I knew I had some small animals running around under my house for the last couple months. One of the vents on the side of the house had been broken since mid-summer, so I knew something had crawled under there at some point. Just last month we caught a small mouse in our kitchen, and I thought that was the size of the problem.
After crawling around in urine and crap under my house for a half an hour I learned that the problem was much, much greater.
My Mom’s water pipe blew a few weeks back and her bad luck was a good reminder that I should probably look under my house to check the status of the broken vent. I finally made the time to do so this past Sunday.
Our 106-year-old home looks its age underneath. Most everything’s updated as far as piping and electrical, but the ground is uneven and ranges from 2-4 feet in ground clearance. You’re crawling on your stomach or back to get from corner to corner most of the time.
Now add months’ worth of possum droppings every foot and you’ll understand my pain. At first I only saw the recent dropping and thought that a possum hadn’t been there for a week, but the more I crawled the worse it got. To boot, the possum had torn about half of the insulation off of the floor boards. I never saw the damn thing, but I knew it was still there. That possum was about as accustomed to the home as I was. I’m surprised I wasn’t receiving its mail. Pissed off, I lodged a brick into the broken vent to see if I could stress the possum enough to get it leave when I removed the brick later. That plan doesn’t really make sense, but it did at the time. The fumes got to me like that.
For every 10 minutes I crawled under the house I took a shower later that day, which equated to three showers – consecutively. You couldn’t feel clean after crawling around in rodent shit for a half an hour.
Later that night, Amanda heard the possum scurrying around under the house, freaking out because it was trapped. My crazy plans had worked! I grabbed a headlamp, and we went outside to investigate.
I turned the corner around the house, looked back at Fabrizio and saw the shimmer of his eyes. I then turned toward the brick I had planted and saw two eyes shimmer back at me in an open gap. There it was. Amanda and I were generally fascinated by seeing him much like children who find a caterpillar on a stick. It’s cute and all, but eventually you just want to squish it.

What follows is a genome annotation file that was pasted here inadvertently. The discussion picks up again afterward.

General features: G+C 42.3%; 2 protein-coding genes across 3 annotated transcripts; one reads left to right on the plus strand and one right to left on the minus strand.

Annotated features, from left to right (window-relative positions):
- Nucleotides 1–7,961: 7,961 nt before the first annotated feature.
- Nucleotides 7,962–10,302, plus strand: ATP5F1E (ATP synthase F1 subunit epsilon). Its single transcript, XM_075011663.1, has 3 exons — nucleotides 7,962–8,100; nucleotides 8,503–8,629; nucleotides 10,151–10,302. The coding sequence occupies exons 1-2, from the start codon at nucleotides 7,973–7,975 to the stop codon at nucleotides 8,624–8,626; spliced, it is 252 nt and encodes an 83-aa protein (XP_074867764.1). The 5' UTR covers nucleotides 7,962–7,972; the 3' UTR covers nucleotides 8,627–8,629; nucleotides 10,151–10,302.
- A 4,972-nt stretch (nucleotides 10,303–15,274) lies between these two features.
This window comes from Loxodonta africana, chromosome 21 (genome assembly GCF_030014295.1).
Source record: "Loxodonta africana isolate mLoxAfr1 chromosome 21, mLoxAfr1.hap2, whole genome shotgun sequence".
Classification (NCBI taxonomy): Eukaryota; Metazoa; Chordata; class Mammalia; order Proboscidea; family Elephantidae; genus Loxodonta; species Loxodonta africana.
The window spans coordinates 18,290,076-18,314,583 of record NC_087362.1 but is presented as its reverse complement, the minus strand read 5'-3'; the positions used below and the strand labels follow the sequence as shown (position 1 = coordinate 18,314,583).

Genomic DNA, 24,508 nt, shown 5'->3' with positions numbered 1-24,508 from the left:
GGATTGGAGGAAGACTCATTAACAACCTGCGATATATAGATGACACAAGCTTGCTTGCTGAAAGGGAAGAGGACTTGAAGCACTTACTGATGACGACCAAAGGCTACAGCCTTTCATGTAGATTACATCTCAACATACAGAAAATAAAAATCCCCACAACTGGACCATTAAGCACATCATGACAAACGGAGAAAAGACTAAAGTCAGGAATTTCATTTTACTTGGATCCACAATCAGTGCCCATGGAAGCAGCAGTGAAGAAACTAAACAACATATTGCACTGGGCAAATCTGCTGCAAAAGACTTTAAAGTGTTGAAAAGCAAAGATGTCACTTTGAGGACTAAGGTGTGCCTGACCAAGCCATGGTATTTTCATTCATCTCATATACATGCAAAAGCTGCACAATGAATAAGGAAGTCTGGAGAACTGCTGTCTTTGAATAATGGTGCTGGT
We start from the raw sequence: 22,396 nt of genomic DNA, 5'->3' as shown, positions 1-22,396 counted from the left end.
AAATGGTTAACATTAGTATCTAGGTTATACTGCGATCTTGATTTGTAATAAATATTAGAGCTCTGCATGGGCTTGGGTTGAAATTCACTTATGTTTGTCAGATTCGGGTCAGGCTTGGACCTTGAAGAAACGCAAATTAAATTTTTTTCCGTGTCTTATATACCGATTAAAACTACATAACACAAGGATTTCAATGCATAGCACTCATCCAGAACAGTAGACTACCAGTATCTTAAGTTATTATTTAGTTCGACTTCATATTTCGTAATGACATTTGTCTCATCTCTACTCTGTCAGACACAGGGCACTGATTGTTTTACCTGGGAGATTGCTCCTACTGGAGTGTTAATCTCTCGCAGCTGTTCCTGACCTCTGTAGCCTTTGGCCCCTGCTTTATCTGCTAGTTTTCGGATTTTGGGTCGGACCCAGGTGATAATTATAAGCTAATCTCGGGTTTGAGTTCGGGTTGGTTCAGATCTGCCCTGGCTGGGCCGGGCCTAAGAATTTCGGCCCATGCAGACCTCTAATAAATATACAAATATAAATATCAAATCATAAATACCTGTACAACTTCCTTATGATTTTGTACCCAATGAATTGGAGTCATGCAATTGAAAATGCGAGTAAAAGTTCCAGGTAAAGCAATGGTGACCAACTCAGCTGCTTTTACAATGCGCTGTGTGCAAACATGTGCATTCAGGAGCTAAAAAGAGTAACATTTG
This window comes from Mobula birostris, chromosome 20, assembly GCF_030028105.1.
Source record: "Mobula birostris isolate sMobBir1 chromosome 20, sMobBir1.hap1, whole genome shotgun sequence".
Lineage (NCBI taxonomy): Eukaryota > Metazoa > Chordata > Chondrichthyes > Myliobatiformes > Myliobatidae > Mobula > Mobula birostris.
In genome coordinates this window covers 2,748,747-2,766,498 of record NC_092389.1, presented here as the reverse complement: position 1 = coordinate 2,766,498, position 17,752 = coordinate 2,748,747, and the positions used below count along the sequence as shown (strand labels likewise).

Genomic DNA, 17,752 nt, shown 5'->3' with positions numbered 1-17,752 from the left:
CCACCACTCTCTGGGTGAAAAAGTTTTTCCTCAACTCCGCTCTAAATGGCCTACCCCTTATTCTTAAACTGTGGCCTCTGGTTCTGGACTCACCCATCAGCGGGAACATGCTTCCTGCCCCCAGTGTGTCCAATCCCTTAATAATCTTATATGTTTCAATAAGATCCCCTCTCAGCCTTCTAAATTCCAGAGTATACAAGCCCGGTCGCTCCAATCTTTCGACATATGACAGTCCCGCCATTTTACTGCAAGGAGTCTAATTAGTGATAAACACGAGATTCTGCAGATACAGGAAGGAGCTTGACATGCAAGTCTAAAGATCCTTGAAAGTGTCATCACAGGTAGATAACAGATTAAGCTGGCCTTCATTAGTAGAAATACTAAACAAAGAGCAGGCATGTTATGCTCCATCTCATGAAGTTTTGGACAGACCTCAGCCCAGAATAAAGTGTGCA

We walked around the house to check the other vents. The possum scurried around, followed our footstep and greeted us at each vent with a blink. It’d be cute if it hadn’t shit all over my foundation. We wanted to get it out so our plan was for me to distract the possum with light on the side of the house opposite the broken vent so that Amanda could remove the brick. Amanda will tell you that I was too scared to move the brick, but I’d like to remind the jury that I had installed the brick, crawled around the possum’s Port O Potty in the dark earlier in the day and still couldn’t shake the sights or smell.
I heard Amanda squeal on the other side of the house, signifying that she had removed the brick, but I was curious about what Fabrizio was staring at behind me. I turned my head and my headlamp shined on three adult raccoons just 10 feet away behind our broken fence.
What in the hell was going on?! What kind of Dr. Doolittle hell was I living? I grabbed the cat and took off around the corner to tell Amanda to get in the house. We were outnumbered by wildlife on our own turf. I’d rather the possum see another day than create a new clip for “When Animals Attack.”
After the evening’s animal drama concluded, I figured I had three tasks ahead:
1. Remove the possum
2. Remove and replace all of the tarp under the house so that I could
3. Replace the insulation
I could mentally handle one of those, but three projects? I did what my Mottola forefathers had done in times of crisis like this: I outsourced.
A pest control contractor came out on Tuesday when I was at work. Sergio called me from the house. The conversation went something like this:
Sergio: “The pest control guy is here and he is f***ing hardcore. He said he’d crawl around under there and charge us $20 if he can just grab the possum with his bare hands. If not, he’ll set a live trap.”
Me: “His bare hands? Did we hire Bear Grylls? That’s crazy.”
Sergio: “Yeah, you can just tell this guy does this all day and does some nasty jobs. He’s serious. If he sees it he’ll probably just snap its neck or something. He says this is a minor job.”
It probably was minor, but for the unoutdoorsy Mottola family (pre-Amanda), this was a catastrophic clash with nature.
The pest control savage did not end up finding the possum but by miscommunication did fix the broken vent, leaving the possum trapped under the house. We learned quickly that possums are not happy when they’re trapped and have ways of making noise at night to let you know. Bear Grylls is coming back today to set the live trap. That takes care of task #1.
Tasks #2 and #3 are going to plain expensive. I know it. I truly have contractors coming out to justify why I’ll need to do the clean-up myself. After that last visit underneath the house, I need some convincing. Nothing convinces this guy like saving money, so I need to know how much I can save. Our Bear Grylls contractor thought that the clean up and replacement of the tarp and insulation would cost on the low-end, around $1,000. That’s his estimate so we’ll see what the other say. Tacoma has a $1,000 credit for new insulation, so I may be better off to separate the clean-up and installation work just so that I can take advantage of essentially free insulation.
Regardless of who picks up the tab or who does the work, I know that possum is costing me at least $500. I had the title to this post backwards. It’s “Mo possum crap, mo money.” More to come.